As more than 1,000 Chinese workers remain stranded in northern Iraq, Chinese enterprises in the south are continuing to work as usual but are nervously watching the development of the current conflict as Sunni militants continue to engage in battles with government forces and push toward Baghdad.
"As of today, most Chinese workers have gone to work as usual. But if insurgents begin to attack Baghdad, we will pull out of the country immediately. The attack on Baghdad will likely cause government functions to collapse. By that time, police, security guards and armed civilians would all fall into chaos, leaving no place in the country safe," an employee from China National Offshore Oil Corp (CNOOC)'s Maysan oil field, who spoke on condition of anonymity, told the Global Times.
A representative from PetroChina's Iraq branch also confirmed that the company is continuing production as of Wednesday.
"Some Chinese nationals in the north were evacuated but our production, which is mainly in southern Iraq, remains unaffected. However, we have prepared some contingency plans," the representative told the Global Times.
PetroChina is currently invested in four oil fields in Iraq, the Ahdeb oil field, the Rumaila oil field, the Halfaya oil field and the West Qurna oil field, all of which are in central or southern Iraq.
PetroChina is the biggest single foreign investor in Iraq's oil fields and China is Iraq's largest oil client.
Some other oil firms, such as BP, Exxon and Japan's Japex, were pulling foreign staff from Iraq as a precaution, Reuters reported.
There are currently more than 10,000 Chinese nationals in Iraq working for Chinese enterprises, according to China's foreign ministry. A majority of these workers are employed by oil companies, while others are involved in infrastructure construction and private businesses.
The foreign ministry on Wednesday urged the Iraqi government to strengthen protection of the safety of Chinese nationals as many Chinese workers in Iraq told the Global Times they have yet to receive any evacuation notice from the embassy.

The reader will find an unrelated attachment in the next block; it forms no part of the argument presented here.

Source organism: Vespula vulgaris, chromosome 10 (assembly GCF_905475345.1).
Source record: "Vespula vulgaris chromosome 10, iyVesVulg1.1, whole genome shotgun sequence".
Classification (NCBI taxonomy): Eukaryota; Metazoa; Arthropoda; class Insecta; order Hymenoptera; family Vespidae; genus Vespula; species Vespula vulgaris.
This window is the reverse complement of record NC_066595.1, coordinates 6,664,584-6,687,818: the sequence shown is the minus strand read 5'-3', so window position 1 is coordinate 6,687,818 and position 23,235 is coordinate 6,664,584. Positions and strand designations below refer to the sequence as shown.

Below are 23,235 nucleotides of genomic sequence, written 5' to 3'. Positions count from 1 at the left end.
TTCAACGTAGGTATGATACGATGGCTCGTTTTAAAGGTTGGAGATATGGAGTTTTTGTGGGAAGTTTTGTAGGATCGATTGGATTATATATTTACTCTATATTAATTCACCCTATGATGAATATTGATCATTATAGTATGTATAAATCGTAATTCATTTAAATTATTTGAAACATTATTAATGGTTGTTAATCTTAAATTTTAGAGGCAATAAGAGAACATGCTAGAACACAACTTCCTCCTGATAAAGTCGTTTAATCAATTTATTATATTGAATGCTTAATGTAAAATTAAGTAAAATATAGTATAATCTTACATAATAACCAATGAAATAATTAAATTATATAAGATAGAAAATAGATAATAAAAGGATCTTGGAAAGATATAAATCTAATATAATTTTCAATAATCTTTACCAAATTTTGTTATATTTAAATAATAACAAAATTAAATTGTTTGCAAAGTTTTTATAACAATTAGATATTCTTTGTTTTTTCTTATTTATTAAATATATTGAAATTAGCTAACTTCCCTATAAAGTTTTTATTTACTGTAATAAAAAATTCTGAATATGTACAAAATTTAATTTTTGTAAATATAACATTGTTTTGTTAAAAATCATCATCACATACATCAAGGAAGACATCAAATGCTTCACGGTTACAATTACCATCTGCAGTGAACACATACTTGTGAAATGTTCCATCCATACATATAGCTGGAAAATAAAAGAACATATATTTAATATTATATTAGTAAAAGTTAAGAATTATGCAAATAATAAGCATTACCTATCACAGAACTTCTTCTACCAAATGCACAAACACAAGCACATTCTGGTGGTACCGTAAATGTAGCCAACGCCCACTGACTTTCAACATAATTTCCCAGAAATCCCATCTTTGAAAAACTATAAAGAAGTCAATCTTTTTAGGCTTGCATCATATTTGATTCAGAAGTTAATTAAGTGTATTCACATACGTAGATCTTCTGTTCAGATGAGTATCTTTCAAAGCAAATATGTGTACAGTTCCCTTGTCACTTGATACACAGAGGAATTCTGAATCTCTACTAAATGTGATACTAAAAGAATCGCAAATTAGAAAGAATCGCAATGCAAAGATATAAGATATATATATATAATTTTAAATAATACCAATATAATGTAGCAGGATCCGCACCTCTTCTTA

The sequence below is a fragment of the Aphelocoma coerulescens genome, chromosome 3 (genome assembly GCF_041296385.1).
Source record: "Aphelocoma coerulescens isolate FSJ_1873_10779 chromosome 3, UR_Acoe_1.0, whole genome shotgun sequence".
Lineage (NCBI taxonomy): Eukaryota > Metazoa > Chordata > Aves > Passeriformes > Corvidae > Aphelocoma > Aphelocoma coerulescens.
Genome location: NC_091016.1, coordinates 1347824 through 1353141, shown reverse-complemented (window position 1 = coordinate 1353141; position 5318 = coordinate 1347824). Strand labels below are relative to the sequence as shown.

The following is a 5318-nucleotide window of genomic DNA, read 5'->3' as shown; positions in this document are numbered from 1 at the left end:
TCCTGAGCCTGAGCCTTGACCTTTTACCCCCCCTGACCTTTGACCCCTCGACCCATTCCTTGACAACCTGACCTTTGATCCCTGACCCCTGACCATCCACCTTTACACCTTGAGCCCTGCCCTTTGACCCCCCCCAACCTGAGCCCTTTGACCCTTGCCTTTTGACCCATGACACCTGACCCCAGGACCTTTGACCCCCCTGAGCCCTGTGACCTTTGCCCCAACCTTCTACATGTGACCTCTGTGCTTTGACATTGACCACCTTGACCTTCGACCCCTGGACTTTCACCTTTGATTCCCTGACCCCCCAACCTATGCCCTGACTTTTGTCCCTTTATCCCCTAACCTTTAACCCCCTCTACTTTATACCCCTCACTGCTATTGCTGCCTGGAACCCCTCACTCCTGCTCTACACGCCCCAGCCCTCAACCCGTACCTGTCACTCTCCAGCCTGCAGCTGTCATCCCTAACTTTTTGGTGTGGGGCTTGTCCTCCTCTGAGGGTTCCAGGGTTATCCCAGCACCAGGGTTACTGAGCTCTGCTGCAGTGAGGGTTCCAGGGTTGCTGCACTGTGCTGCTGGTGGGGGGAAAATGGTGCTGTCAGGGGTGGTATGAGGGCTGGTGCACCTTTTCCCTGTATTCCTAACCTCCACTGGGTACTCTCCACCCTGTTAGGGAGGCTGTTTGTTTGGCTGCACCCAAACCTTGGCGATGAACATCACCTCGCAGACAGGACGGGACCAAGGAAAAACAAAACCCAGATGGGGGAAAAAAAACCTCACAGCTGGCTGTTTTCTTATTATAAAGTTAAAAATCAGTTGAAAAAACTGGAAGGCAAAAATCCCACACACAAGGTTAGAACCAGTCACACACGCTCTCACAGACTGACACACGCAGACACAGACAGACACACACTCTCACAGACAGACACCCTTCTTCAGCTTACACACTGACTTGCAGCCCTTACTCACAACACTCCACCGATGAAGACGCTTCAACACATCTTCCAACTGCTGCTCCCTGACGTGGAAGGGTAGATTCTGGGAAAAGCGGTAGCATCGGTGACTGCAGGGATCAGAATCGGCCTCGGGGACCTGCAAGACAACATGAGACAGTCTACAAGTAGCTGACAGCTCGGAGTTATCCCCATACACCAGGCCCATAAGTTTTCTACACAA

"Almost every Chinese company in Iraq has a contingency plan now. They will either evacuate to neighboring countries such as Iran and Jordan, fly back to China, or head to Basra Province in the south where they can leave by sea," a businessman in Baghdad surnamed Feng told the Global Times.
As of Wednesday, more than 1,000 Chinese workers from China Machinery Engineering Corp (CMEC) remained stranded in Samarra, Salaheddin Province.
"My father and the other 1,000 plus workers are still stranded in Samarra, near the Tigris River. The city is under control of government forces but the road to the airport is frequently attacked by rebel militants," the daughter of one of the stranded Chinese workers, surnamed Zhao, told the Global Times.
"Roads [to the south] are also somewhat blocked. The network is down. The company has been talking about evacuation plans since June 12, the day fighting broke out on the outskirts of Samarra. But there is still no solid plan on how to evacuate the workers," said the daughter.
A CMEC staff member surnamed Hong said he would not call those workers "stranded."
"We can reach the workers by phone and the company is handling the situation in accordance with requirements from the embassy and the Ministry of Commerce," Hong told the Global Times.
The employees are working on a $1.19 billion power plant project signed by CMEC in December 2011.